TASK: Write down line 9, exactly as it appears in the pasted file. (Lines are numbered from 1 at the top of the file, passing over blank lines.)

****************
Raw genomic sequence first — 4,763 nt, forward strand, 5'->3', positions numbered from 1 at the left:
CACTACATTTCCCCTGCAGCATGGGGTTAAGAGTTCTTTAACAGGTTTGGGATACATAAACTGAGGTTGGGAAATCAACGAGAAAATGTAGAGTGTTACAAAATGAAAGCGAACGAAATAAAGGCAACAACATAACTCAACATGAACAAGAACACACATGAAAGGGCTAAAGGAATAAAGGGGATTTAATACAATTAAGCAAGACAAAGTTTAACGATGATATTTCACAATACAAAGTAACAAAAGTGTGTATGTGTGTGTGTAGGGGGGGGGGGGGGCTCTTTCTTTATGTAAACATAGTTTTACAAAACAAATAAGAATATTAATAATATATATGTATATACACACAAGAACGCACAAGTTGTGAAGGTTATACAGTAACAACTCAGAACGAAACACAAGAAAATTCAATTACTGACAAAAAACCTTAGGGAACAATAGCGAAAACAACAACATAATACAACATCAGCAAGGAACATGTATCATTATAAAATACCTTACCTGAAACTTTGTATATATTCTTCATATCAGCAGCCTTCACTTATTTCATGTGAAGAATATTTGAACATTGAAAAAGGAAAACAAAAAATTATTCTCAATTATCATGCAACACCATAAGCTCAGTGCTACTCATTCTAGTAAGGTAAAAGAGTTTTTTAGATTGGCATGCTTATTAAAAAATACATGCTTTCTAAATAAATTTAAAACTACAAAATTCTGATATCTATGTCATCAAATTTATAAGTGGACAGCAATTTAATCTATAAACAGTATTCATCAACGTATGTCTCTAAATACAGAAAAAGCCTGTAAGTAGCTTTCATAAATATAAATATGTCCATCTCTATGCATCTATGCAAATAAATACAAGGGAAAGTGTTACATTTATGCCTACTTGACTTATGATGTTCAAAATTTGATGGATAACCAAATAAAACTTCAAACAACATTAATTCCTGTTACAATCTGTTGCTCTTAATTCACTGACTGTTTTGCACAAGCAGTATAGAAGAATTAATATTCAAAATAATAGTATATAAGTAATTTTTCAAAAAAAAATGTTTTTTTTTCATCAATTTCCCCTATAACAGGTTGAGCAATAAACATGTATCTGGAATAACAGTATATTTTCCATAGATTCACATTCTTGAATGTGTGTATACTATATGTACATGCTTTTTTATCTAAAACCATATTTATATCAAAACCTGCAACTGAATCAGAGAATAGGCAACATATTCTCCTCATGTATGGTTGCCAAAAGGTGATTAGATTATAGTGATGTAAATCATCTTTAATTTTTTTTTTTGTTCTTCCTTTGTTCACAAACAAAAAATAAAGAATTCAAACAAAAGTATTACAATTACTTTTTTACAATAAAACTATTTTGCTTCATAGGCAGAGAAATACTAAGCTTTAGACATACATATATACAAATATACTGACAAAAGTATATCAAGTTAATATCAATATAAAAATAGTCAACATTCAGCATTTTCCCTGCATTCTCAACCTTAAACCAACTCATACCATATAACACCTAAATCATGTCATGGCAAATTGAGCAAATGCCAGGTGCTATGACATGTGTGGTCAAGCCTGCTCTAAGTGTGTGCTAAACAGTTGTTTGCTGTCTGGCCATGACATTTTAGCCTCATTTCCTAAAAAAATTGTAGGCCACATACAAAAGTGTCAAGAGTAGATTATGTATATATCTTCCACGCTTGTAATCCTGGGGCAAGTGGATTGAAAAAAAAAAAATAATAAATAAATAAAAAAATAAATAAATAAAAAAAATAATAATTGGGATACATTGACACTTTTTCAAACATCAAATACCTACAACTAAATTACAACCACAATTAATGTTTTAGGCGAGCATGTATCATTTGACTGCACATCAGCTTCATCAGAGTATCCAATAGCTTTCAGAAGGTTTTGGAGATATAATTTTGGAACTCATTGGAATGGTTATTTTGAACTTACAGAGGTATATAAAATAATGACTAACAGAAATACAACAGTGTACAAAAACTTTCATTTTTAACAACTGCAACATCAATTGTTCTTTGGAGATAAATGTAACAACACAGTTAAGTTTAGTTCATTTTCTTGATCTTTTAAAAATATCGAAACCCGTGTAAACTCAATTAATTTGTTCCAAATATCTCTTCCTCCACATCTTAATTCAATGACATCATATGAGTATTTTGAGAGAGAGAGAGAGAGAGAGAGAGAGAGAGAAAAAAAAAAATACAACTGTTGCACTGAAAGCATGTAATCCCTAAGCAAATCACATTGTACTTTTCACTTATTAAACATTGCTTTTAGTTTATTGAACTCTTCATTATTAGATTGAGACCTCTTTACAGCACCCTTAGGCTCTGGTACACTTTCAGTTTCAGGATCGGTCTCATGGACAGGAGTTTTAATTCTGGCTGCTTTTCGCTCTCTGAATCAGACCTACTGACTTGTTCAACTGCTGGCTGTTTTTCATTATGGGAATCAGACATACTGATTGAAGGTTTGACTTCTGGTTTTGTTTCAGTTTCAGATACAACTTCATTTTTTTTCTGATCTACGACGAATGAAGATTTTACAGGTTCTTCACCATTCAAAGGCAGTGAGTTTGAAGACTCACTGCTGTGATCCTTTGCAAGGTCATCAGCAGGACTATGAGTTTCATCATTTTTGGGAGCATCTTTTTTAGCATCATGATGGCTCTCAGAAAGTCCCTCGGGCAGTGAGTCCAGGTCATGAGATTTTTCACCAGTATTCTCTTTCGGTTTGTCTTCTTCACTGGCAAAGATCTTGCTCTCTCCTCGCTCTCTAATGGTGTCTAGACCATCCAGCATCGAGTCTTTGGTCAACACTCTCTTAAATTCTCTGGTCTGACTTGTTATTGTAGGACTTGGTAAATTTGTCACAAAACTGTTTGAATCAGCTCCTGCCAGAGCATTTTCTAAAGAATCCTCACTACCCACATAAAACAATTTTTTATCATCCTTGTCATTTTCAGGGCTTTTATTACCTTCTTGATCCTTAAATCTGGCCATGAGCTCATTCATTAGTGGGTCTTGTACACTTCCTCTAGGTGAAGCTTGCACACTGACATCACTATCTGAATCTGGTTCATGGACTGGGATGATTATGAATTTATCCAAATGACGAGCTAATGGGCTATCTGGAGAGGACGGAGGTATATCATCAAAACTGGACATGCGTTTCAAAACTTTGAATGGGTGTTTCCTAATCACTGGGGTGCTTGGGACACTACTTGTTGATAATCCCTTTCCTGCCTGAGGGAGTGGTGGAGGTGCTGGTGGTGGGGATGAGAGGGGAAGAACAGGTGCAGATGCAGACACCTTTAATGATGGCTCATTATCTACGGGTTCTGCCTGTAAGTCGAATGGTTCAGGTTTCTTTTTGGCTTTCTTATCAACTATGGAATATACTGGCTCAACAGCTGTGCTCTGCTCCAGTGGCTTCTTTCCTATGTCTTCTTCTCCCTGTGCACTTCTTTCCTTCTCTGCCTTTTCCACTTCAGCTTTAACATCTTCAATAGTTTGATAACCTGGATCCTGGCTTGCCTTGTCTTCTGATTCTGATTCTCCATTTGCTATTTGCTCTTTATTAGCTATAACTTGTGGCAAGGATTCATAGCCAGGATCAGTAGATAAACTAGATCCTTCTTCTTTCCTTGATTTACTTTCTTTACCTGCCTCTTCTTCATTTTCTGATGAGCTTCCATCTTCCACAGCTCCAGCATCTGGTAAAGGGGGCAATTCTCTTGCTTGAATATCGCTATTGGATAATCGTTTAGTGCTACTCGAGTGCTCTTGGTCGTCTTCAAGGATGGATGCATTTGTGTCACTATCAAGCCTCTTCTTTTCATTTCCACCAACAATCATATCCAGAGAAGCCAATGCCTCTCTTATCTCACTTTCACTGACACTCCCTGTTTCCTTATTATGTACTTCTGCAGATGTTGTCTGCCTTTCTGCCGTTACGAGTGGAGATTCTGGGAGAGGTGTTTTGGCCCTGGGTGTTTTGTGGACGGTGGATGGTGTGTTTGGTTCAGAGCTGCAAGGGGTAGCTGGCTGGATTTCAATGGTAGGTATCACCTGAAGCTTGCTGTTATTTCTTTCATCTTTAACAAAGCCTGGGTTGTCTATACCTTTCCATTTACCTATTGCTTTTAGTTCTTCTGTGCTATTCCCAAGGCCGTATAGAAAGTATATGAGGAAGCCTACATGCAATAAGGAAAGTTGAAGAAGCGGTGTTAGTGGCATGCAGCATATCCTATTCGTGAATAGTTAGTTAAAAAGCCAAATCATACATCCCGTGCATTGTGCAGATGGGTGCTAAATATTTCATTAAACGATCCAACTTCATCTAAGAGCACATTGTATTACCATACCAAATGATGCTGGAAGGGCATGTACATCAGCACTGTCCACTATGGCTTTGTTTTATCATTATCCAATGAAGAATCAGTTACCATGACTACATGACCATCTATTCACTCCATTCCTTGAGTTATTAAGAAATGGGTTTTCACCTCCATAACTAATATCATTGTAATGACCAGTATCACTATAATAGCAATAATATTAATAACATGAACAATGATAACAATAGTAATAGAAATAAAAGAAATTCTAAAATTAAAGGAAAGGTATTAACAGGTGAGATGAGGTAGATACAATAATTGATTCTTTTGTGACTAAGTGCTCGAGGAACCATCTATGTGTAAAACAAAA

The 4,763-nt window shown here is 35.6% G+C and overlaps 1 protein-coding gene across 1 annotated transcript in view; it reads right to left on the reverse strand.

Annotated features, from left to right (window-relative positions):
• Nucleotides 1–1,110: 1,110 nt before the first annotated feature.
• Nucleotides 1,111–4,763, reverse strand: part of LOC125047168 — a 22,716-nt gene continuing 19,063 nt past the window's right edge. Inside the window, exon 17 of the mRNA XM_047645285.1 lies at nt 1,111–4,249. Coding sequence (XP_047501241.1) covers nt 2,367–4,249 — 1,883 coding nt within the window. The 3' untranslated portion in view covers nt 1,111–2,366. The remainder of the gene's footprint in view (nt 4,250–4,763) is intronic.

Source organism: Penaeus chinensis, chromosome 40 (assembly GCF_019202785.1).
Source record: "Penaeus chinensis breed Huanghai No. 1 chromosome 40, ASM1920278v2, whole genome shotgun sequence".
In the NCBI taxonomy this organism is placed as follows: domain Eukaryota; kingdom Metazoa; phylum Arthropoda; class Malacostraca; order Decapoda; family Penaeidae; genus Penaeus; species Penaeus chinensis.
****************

In the NCBI taxonomy this organism is placed as follows: domain Eukaryota; kingdom Metazoa; phylum Arthropoda; class Malacostraca; order Decapoda; family Penaeidae; genus Penaeus; species Penaeus chinensis.